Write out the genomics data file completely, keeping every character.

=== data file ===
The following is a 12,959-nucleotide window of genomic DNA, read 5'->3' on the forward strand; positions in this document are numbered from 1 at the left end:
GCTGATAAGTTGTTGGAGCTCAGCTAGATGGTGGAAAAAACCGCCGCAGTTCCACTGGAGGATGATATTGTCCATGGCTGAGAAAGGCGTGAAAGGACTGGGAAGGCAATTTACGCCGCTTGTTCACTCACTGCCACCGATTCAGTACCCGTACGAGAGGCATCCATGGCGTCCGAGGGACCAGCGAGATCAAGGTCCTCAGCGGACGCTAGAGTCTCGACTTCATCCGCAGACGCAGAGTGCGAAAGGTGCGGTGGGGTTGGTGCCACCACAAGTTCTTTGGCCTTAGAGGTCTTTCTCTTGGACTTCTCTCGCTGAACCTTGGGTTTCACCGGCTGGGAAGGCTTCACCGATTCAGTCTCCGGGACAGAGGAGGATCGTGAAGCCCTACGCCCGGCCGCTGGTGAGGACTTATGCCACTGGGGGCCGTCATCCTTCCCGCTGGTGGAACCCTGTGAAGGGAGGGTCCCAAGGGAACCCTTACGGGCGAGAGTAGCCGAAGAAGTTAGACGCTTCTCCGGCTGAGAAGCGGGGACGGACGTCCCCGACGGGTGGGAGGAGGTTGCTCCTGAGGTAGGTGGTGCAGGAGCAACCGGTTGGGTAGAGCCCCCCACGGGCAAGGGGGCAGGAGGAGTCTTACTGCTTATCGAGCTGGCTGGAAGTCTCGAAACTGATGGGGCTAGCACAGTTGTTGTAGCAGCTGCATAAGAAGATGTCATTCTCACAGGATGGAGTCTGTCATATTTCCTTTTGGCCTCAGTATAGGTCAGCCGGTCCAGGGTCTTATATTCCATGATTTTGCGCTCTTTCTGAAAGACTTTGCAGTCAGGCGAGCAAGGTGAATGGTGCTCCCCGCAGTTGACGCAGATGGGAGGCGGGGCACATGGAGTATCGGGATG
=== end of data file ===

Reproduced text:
The following is a 12,959-nucleotide window of genomic DNA, read 5'->3' on the forward strand; positions in this document are numbered from 1 at the left end:
GCTGATAAGTTGTTGGAGCTCAGCTAGATGGTGGAAAAAACCGCCGCAGTTCCACTGGAGGATGATATTGTCCATGGCTGAGAAAGGCGTGAAAGGACTGGGAAGGCAATTTACGCCGCTTGTTCACTCACTGCCACCGATTCAGTACCCGTACGAGAGGCATCCATGGCGTCCGAGGGACCAGCGAGATCAAGGTCCTCAGCGGACGCTAGAGTCTCGACTTCATCCGCAGACGCAGAGTGCGAAAGGTGCGGTGGGGTTGGTGCCACCACAAGTTCTTTGGCCTTAGAGGTCTTTCTCTTGGACTTCTCTCGCTGAACCTTGGGTTTCACCGGCTGGGAAGGCTTCACCGATTCAGTCTCCGGGACAGAGGAGGATCGTGAAGCCCTACGCCCGGCCGCTGGTGAGGACTTATGCCACTGGGGGCCGTCATCCTTCCCGCTGGTGGAACCCTGTGAAGGGAGGGTCCCAAGGGAACCCTTACGGGCGAGAGTAGCCGAAGAAGTTAGACGCTTCTCCGGCTGAGAAGCGGGGACGGACGTCCCCGACGGGTGGGAGGAGGTTGCTCCTGAGGTAGGTGGTGCAGGAGCAACCGGTTGGGTAGAGCCCCCCACGGGCAAGGGGGCAGGAGGAGTCTTACTGCTTATCGAGCTGGCTGGAAGTCTCGAAACTGATGGGGCTAGCACAGTTGTTGTAGCAGCTGCATAAGAAGATGTCATTCTCACAGGATGGAGTCTGTCATATTTCCTTTTGGCCTCAGTATAGGTCAGCCGGTCCAGGGTCTTATATTCCATGATTTTGCGCTCTTTCTGAAAGACTTTGCAGTCAGGCGAGCAAGGTGAATGGTGCTCCCCGCAGTTGACGCAGATGGGAGGCGGGGCACATGGAGTATCGGGATG